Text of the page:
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Everything posted by EdLaFave

  1. I think the Right would absolutely HATE universal TSP with automatic enrollment. There is a lot of truth to this, which is why I support systemic reform. However, I spend a lot of time talking to people on the right about economic issues and they fully support creating policies that favor employers and maximize corporate profits. They take pleasure in the idea of busting unions. They’d celebrate if the minimum wage was eliminated. They’re very supportive of forced arbitration. They think it is wrong and should be illegal for workers to share salary information. They view workers on strike as un-American and entitled. They’re against pensions, healthcare programs, and sometimes, to varying degrees, social security. All of that is to say, I think they’re intentionally electing people who represent those values. I’ve heard people argue that they don’t really support those things, that they’re being duped into it thanks to the PR/“news” campaigns that corruption can buy. I'm not sure how to test that hypothesis, but I tend to believe people when they tell me what they believe in.
  2. I generally agree with your desire to shift more from the employer to the individual. My employer controls quite a bit about my life. I don’t particularly like them controlling my healthcare and retirement...although if they proved to be better stewards or were forced to be better stewards then my complaints could be mitigated.
  3. So the fees weren’t listed in any of the documentation I was given (unless I overlooked it multiple times). I think my company gave me generic documentation and not plan specific documentation. Everybody in the hiring/on boarding process confirmed there weren’t such fees. Once per quarter (I haven’t been at my job for too long), the vendor updates a page on their web site that tells you what you paid in fees for that quarter. The first time I went to that page it listed $0. One day I was bored and brought it up again to find out I was being charged fees! For me, an IRA with a larger contribution limit, no income restrictions, and no employer sponsored accounts would be ideal. For others they may be overwhelmed with the responsibility of having to take the initiative to open the IRA (choosing from a near infinite list of possibilities). These folks may not save anything if it weren’t for HR handing them the 401k form on their first day. I’m not sure what is best for the typical person. This solution is clearly a compromise between ideologies. My ideal is the TSP for everybody with automatic enrollment and default target date.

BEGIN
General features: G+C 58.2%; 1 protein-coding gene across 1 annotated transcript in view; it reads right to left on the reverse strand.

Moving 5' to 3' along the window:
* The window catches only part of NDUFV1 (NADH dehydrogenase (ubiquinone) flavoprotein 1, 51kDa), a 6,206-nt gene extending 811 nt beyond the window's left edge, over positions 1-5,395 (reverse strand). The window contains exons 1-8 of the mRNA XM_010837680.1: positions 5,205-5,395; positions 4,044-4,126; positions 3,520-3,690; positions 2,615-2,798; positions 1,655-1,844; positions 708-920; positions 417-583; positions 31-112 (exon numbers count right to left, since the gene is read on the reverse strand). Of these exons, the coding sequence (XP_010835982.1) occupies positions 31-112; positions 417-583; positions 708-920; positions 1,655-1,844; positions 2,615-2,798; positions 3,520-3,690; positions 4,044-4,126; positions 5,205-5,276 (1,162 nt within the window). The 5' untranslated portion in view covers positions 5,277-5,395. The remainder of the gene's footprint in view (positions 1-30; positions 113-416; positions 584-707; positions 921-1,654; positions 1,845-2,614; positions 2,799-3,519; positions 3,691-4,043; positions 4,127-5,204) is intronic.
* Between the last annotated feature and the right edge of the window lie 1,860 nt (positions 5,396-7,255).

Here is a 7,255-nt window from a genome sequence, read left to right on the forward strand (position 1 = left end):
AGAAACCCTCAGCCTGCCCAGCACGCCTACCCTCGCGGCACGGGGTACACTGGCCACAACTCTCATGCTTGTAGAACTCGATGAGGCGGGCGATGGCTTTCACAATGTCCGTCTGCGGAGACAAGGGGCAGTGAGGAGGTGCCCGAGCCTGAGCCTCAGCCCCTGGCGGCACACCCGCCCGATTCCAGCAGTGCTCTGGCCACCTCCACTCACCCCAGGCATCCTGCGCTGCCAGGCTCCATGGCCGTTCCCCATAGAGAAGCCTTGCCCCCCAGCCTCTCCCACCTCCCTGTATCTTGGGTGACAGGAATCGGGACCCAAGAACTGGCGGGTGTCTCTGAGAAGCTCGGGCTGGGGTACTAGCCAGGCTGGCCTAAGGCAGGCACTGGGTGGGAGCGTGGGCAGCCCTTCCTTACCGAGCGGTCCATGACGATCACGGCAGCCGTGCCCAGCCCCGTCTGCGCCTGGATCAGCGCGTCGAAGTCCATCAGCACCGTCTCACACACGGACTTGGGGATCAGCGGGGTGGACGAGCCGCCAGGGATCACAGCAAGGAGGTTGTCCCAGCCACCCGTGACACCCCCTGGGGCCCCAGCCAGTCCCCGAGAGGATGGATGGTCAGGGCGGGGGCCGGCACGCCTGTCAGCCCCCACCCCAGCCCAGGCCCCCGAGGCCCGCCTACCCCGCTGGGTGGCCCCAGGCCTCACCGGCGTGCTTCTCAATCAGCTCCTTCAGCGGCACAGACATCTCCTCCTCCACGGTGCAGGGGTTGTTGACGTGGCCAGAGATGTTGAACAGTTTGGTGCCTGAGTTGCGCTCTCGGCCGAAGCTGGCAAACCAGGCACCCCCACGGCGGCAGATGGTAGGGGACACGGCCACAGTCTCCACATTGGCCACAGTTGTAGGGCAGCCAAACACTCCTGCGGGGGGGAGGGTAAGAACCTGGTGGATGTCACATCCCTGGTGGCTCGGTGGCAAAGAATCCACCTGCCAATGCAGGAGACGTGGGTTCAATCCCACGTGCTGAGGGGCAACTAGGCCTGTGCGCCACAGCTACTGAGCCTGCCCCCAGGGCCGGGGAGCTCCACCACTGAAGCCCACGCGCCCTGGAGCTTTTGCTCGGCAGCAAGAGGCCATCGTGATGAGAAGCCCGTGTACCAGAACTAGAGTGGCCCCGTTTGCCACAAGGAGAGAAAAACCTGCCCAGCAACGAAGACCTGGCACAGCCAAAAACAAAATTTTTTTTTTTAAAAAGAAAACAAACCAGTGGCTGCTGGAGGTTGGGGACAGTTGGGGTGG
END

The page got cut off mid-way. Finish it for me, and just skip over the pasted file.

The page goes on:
4. EdLaFave

    Crying Poverty

    The author received a critique and he responded with a smug follow up post to: Declare that he was right without addressing the substance of the critique. Attack the younger generation(s). ...both of which were an apparent effort to claim victory/superiority over people. You're describing less than ideal aspects of the human condition. At different points in my life I've been surrounded by the lower end of the income scale and the upper end of the income scale. Based on that experience, the flaws you're describing become more pronounced and severe the further up the income scale you go. I have no experience or evidence to suggest that teachers are somehow inferior to their peers in this respect. A common technique to wiggle out of addressing one group's grievances is to point to another group as being either more worthy or more to blame. Whenever I see anything that gets remotely close to this divide and conquer territory (intentional or not), I want to explicitly point it out and refocus on the issue at hand. I'm not sure what you believe the liberal agenda is or how it applies to the discussion. The Republican economic agenda has basically been: Diminish unions. Don't enforce anti-trust. Minimize the minimum wage. Minimize requirements to pay overtime. Cut taxes for the wealthy (individual rates, estate tax, corporate rates, etc). Cut the social safety net (social security, medicare, medicaid, ACA, patient protections, etc.) Stop fully funded public colleges and universities. Deregulate industries. ...I'm sure there's more, but you get the point. So when you hear workers give voice to their economic conditions are you hearing it as a political critique against the Republican agenda? What is your opposition based in? What don't you understand? Retiring early (by that I mean, in your 30s or 40s) is absolutely unrealistic for the majority of workers because they don't earn enough money. That's just a simple math equation. Go get yourself a six figure income and it becomes quite realistic. I'm not sure how "new" or "popular" FIRE is. Certainly it's gotten press thanks to a rather noisy online subculture, but I'm not sure we're seeing more early retirees than we saw in previous decades. I haven't seen any data.